Proper handling

You want to store the DEF out of direct sunlight and in stainless steel or plastic totes as directed by the manufacturer. A cool, dry location indoors is preferred. The DEF will degrade over time but can last up to one year if stored between 12 and 86 degrees Fahrenheit.

DEF will freeze at temperatures below 12 degrees Fahrenheit and could turn slushy, but that does not impact quality or performance. If you are going to keep DEF somewhere cold, you will want an expandable container. DEF expands seven percent once it hits freezing temperature.

To avoid running into storage issues, some operators prefer the 2.5-gallon container over bulk storage to prevent waste and potential contamination.

Other tips

  • Remember to change DEF filters regularly according to service intervals.
  • If the DEF tank is empty, the dashboard indicator light will illuminate and the engine will de-rate after a period of time.

It’s good practice to top off the DEF tank at the end of day. DEF tanks can build condensation, and that water can lead to contamination.

Learn more

We developed this Diesel Exhaust Fluid (DEF) checklist for you and your operators to print out and reference to help avoid these mistakes. Be sure to also follow equipment owners’ manuals and recommendations from your fuel provider.

Article by Rhys Eastham, Director – Uptime & Technical Services

Comments

  • Mel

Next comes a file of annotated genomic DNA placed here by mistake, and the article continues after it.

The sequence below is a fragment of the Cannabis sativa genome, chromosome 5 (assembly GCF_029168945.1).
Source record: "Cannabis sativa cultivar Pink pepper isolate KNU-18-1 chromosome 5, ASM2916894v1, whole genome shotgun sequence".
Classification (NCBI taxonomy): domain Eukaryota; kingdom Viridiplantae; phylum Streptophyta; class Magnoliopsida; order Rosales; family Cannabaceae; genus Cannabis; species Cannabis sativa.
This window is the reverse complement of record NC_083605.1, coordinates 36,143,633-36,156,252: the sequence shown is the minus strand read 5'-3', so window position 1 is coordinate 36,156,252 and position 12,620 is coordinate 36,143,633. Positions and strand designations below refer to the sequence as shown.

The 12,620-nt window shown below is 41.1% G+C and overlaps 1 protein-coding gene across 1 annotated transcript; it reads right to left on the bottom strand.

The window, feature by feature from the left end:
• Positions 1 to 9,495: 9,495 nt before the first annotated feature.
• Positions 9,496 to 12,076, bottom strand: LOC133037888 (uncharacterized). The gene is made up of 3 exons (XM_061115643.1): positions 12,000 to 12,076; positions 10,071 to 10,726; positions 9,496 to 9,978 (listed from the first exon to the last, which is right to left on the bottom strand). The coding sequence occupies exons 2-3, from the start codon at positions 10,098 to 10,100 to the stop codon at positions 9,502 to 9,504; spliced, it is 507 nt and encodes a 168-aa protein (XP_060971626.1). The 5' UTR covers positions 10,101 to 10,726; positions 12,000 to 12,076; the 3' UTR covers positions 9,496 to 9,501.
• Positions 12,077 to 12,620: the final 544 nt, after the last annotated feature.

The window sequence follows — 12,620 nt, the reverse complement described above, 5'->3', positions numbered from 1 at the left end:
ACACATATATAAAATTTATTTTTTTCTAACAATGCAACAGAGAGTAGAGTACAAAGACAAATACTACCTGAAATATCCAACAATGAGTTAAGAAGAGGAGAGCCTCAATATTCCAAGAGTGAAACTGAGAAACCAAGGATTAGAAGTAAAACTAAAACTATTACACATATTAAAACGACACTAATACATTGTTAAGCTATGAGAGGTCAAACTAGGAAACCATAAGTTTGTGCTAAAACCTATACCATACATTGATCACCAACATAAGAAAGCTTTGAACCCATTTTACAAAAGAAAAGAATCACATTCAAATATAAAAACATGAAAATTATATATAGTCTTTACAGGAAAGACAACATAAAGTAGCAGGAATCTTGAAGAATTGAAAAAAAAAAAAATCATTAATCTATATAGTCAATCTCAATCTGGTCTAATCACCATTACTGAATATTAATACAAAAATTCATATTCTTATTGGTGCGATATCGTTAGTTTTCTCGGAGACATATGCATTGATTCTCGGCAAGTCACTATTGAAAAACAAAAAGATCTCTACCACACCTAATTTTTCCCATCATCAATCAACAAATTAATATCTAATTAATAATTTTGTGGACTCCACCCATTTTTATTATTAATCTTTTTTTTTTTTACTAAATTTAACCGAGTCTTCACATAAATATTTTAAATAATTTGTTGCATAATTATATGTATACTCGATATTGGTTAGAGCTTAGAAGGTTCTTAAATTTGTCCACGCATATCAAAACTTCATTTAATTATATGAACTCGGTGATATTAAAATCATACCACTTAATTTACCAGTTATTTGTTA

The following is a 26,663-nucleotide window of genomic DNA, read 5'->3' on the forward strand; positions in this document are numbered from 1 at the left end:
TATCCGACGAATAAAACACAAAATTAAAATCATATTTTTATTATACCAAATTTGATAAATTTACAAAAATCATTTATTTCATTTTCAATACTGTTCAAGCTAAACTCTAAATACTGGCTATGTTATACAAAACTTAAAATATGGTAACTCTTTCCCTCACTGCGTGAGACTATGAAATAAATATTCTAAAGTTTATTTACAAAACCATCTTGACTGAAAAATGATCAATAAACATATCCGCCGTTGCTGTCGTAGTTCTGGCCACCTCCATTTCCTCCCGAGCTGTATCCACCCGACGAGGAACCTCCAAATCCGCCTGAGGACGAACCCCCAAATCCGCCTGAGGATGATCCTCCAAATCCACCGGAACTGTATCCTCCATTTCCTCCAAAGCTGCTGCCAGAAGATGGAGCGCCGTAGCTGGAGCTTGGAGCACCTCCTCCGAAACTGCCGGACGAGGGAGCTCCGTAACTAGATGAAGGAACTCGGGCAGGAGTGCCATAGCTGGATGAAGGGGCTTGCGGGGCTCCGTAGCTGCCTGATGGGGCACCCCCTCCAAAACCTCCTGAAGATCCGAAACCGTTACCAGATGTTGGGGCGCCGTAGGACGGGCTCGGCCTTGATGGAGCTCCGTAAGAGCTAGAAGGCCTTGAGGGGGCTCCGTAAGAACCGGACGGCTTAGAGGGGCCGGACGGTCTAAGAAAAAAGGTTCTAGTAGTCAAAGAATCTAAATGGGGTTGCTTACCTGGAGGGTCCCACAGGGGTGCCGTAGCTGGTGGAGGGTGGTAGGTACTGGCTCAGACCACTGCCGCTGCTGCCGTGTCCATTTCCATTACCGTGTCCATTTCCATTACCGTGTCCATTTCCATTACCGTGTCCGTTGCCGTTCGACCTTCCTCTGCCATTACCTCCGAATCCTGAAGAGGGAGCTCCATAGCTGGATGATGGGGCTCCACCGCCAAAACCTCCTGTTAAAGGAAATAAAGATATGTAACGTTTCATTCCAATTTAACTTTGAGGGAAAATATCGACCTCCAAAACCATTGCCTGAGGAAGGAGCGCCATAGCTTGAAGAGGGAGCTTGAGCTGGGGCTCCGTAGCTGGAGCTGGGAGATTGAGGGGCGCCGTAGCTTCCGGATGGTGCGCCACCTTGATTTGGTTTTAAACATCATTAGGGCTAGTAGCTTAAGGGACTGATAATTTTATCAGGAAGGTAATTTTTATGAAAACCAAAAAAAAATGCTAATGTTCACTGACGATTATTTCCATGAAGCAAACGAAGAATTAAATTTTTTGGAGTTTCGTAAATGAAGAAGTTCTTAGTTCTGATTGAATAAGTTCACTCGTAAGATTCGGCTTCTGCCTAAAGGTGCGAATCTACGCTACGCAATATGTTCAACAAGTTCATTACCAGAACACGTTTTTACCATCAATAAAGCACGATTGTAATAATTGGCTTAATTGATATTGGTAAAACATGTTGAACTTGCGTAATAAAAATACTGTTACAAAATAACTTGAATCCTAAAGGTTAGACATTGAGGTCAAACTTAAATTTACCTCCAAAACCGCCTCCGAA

reply

    My DEF doesn’t consume or it stays full even though I drove more than 5,000 miles..the def tank doesn’t consume since I started using an anti gel additives..since December 2018 t haven’t filled up my DEF tank because it stays full..but now, winter is almost over I don’t use diesel additives anymore but instead I use shell diesel oil additives ( to eliminate/ minimize stiction problems).. I keep a close observation about my volvo engine performance,.. or to have a regen warning but it doesn’t show up.. my Volvo engine never slowed down or changed her speed the smoke that go out from exhaust isn’t a black or heavy smoke either.. I called the Volvo remote diagnostic technicians twice and told them about this issue and they told me to observe any red stop sign on the dashboard and they said that as long as the engine is working/running good there’s nothing to worry about… Please give me your opinion with regards to this matter..I’m an owner operator and I don’t want to be ending up in a shop where I will be spending thousand for this problem.
    Thank you.

    April 17, 2019
  • john
    reply

    The dash indicator on my 2012 F250 Diesel states that I have 450 miles before my diesel exhaust fluid is empty. Attempt to top off fluid and it overflows as if it is full. What could be the issue?

    June 4, 2019
    • Volvo CE
      reply

      Hi John,
      We suggest reaching out to your Ford Dealer to get the best recommendation for this!

      July 2, 2019
  • We are a family run dive centre in Cyprus, we love your content!

    October 3, 2019